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Church History

Early Church of God Activity

The denomination we now call “The Churches of God, General Conference,” was founded in Harrisburg, Pennsylvania in 1825 under the leadership of John Winebrenner. In the years that followed, Winebrenner and other Church of God preachers fanned out into the surrounding counties organizing new churches.  The main road from Harrisburg to York passed through New Cumberland, either across the Camel Back Bridge through Bridgeport (now Lemoyne) or on the ferry that connected New Cumberland with the East Shore. An entry in John Winebrenner’s journal, notes that he preached in New Cumberland on January 4, 1826, “at early candlelight” with John 3:14-15 as his text.


A New Mission Church

During these years New Cumberland was a small town with few industries.  It faced the Susquehanna River on one side and was surrounded by farms and open fields on the other three sides.  This began to change following the Civil War.

People began moving to areas of northern York County.  New factories, businesses and shops appeared.  Developers began raising houses in open fields.  By the last decade of the nineteenth century New Cumberland was a prosperous community poised for a period of rapid expansion and growth.

This growing community caught the attention of the East Pennsylvania Eldership (now Conference) of the Churches of God, which was looking for a place to plant a new mission church.  The groundwork for this project was laid at a meeting held on July 21, 1897, at Conewago Camp.  On November 26, 1897, a committee of the board of Church extension visited New Cumberland and was impressed with the potential for a mission church.  There were only two churches in New Cumberland at that time, the population was growing, and among the families that had moved into town from York County were several that had been actively involved in Churches of God.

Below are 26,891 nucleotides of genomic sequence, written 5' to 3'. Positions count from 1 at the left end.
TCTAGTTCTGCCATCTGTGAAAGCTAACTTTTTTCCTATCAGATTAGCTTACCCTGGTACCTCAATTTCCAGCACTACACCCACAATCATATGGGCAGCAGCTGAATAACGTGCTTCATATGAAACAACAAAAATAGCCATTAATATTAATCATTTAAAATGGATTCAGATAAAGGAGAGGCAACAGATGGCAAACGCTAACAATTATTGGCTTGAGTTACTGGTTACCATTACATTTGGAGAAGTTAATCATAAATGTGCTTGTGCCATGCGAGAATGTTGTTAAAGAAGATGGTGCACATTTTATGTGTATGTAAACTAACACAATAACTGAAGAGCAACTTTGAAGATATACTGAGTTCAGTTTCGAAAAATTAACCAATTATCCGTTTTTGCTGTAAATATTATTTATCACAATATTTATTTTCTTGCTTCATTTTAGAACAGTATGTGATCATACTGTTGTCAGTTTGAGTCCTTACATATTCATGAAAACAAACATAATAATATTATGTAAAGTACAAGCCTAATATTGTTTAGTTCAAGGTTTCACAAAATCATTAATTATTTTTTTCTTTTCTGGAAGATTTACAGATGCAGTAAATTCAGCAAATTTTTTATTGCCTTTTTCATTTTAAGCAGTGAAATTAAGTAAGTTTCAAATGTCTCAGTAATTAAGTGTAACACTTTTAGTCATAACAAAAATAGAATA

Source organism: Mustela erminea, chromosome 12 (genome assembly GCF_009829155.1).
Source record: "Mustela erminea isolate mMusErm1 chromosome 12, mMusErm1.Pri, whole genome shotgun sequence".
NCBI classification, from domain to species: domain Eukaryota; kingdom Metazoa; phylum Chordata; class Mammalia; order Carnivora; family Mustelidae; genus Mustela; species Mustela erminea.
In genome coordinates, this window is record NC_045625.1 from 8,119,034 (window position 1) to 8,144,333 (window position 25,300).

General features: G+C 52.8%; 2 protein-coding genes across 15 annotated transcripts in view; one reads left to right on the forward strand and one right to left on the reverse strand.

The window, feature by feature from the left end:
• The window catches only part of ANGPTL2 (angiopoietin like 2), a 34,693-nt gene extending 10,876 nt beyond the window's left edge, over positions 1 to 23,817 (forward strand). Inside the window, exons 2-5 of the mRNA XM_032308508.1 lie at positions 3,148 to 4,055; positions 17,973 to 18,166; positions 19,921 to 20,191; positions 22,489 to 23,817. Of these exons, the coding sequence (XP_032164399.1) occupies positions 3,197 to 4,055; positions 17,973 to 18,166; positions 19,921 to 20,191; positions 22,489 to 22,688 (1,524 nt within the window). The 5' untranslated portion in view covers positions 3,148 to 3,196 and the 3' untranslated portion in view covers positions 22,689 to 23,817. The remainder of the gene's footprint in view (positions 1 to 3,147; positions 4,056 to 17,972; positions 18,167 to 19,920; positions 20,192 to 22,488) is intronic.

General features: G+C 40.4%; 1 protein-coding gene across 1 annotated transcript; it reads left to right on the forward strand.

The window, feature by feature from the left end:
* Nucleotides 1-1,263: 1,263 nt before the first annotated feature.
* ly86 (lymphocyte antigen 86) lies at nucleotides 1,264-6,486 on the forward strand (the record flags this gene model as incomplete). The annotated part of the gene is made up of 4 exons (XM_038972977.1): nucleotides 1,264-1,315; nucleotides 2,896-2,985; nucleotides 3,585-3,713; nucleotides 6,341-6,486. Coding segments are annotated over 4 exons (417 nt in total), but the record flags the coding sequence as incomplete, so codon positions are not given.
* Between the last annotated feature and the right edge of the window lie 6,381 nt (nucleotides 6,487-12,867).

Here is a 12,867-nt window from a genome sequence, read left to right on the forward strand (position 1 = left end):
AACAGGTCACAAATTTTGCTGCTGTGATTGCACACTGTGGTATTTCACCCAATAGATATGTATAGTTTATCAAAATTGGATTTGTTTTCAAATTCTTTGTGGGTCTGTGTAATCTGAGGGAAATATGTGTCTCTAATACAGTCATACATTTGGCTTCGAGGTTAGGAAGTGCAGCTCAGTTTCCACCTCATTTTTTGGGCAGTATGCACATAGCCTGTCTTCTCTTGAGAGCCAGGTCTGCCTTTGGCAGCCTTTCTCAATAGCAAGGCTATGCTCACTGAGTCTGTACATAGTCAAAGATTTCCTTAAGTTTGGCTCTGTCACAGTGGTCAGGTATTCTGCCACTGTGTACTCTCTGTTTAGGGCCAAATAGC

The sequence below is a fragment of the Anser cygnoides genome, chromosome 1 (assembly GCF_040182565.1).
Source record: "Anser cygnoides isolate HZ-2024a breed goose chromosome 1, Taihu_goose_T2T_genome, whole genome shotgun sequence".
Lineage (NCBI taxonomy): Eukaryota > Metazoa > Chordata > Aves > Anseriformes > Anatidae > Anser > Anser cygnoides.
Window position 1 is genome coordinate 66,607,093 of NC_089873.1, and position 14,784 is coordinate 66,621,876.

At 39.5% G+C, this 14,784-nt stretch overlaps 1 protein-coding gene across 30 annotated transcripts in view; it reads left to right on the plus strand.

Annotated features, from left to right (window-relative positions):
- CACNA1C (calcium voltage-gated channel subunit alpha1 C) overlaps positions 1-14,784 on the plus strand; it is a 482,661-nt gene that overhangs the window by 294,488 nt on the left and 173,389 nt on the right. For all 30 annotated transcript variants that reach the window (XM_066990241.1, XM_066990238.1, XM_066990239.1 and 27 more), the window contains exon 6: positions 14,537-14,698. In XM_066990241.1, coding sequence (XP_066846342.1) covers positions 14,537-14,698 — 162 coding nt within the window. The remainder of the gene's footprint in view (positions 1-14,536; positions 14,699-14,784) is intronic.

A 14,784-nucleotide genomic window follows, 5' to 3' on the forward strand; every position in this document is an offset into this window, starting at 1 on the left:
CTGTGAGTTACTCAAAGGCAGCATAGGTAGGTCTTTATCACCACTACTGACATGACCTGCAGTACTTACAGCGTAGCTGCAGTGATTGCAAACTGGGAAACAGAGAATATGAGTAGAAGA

On January 18, 1897, the board decided to buy property in New Cumberland as the site for the new mission church.  The board purchased the Taylor lot on the corner of Fourth and Reno Streets for the sum of $550.  Fifty dollars was paid at the time of the purchase and the balance was paid in five annual installments of $100.


Construction of the First Building

On May 17, 1898, the decision was made to build a brick church 32 feet by 45 feet.  The new Bethel would be a simple building, almost identical to a one-room schoolhouse except for its stained glass windows.  

The cornerstone was laid on July 26, 1898.  As the new Bethel neared completion, final steps were taken to formally organize the mission church.  This was done at an evening meeting on Saturday, November 12, 1898…the birthday of the New Cumberland First Church of God.

The dedication of the new Bethel took place the next day, November 13, 1898.  The first service was held at 10:00 A.M.  The Bethel was crowded since the other two churches in town (Methodist and United Brethren) had dismissed their services and encouraged people to attend the dedication.  Elder C.I. Brown of Mt. Joy preached in the first service, using Hebrews 2:2 as his text.  Two additional services were held that day, with Elder J. T. Fleegal preaching on Ecclesiastes 9:10 in the afternoon and Pastor Rishel preaching on Psalm 122:6 in the evening.  The Methodist and United Brethren Pastors assisted in all three services.


Construction of the Present Bethel

Rapid growth and a clear vision for the future led the young congregation to realize that it was quickly outgrowing the little brick Bethel that had been its first home.  The Church Council voted to begin construction of a new Bethel, with work to begin about April 1, 1914.  The cornerstone of the first Bethel was saved and placed in the Reno Street wall of the new building, where it may be seen today.  The new church was completed at a total cost of about $25,000.


Education Building

In the years that followed, continued growth meant that additional space was needed for Christian education.  When the second Bethel was built, it has been designed on the “Akron Plan” then popular.  By 1960 this arrangement had become obsolete; it was hot in the summer and noisy all the time.  A new education wing was added to the existing facility in 1966.

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